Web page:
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"If the young are not initiated into the village, they will burn it down just to feel its warmth."
- African proverb
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post #46 of 49
Quote:
Originally Posted by SpamSandwich View Post

A patent comes with twofold benefits. First, it provides the inventor(s) or owner(s) with a time-limited monopoly that in turn receives the backing of law for protection from theft or infringement. Second, "society" (however you choose to define that word) benefits from the expiration of the patent at the end of it's time-limited term. It then becomes essentially "free" for any individual or business to use.

Now let's look at the 'opposite of a patent'. An inventor may discover some process or invention or create code that is so valuable that even the application of a patent for their invention could be financially disadvantageous to them. (Examples: Coca-Cola's drink formula, Google's search algorithm.) In both cases, there is no dissemination of knowledge to the public, there are no others who may take advantage of patent information... Just some examples of "property" that are somewhat ephemeral, are not patents, yet have incredible value.



Since patents are property, they are free to be used in accordance with the wishes of their owner. If you are an inventor trying to figure out a way around an existing technology or patent, you would directly be advancing technology in so doing, REGARDLESS of whether or not the existing patent is used in a way which you happen to disagree.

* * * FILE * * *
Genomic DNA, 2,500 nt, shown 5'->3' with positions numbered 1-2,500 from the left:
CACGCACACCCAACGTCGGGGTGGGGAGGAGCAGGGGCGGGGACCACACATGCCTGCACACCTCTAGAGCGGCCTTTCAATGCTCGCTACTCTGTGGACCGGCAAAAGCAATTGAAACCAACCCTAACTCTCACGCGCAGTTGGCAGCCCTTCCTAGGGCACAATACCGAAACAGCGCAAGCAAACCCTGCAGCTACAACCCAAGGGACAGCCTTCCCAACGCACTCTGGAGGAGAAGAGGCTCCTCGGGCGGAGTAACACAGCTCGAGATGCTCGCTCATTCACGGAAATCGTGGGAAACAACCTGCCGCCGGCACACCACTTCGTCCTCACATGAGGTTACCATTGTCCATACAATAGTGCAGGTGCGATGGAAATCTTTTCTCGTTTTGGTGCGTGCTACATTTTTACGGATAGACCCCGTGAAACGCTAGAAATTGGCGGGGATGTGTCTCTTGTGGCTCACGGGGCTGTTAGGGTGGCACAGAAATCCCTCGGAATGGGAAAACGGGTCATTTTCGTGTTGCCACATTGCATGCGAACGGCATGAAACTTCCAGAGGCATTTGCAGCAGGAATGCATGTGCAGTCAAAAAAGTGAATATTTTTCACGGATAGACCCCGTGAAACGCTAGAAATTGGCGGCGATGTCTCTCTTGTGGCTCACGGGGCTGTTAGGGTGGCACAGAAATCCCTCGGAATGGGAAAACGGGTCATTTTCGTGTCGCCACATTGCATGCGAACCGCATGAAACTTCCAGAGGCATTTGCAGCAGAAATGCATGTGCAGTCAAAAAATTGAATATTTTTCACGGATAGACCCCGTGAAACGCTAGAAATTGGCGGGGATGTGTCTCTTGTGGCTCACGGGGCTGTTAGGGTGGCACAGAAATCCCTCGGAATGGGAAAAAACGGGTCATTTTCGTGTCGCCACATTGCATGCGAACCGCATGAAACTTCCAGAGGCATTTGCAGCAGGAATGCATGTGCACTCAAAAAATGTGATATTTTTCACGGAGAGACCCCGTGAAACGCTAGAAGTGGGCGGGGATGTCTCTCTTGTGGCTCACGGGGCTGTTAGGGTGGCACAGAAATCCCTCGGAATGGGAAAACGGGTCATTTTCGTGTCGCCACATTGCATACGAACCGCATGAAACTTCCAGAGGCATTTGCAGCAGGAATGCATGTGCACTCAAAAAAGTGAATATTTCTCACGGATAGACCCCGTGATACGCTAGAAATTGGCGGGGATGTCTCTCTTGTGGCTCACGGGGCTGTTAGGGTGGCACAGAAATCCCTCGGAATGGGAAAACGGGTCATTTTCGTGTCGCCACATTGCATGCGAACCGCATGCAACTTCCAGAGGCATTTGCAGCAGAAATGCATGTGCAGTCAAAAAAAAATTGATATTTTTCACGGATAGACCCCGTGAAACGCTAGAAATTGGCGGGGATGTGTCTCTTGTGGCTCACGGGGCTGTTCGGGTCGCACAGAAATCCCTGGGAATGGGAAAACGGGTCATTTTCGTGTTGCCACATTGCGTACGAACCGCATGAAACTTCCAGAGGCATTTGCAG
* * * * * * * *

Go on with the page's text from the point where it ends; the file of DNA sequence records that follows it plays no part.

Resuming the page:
In the first paragraph you say patents are simply a license to a monopoly. In the last one you claim it's property, presumably similar to any other and with the same rights. Actually you had it right the first time IMO:

A patent is at it's heart just a temporary government granted monopoly over an original invention or design and not a piece of property with full rights of ownership. That's the way the founders considered them, drawn from British law based on the doc you linked earlier. (see section 1147) If as you believe it is truly a piece of property that the owner has full and complete control of to do with as he wishes then under what authority does the government take those rights away after a short period of time? The power to seize private property is very limited, and rightly so. No, a patent is more akin to a license, in this case to a monopoly right to practice, than a piece of property. That's where the right to limit the term comes from.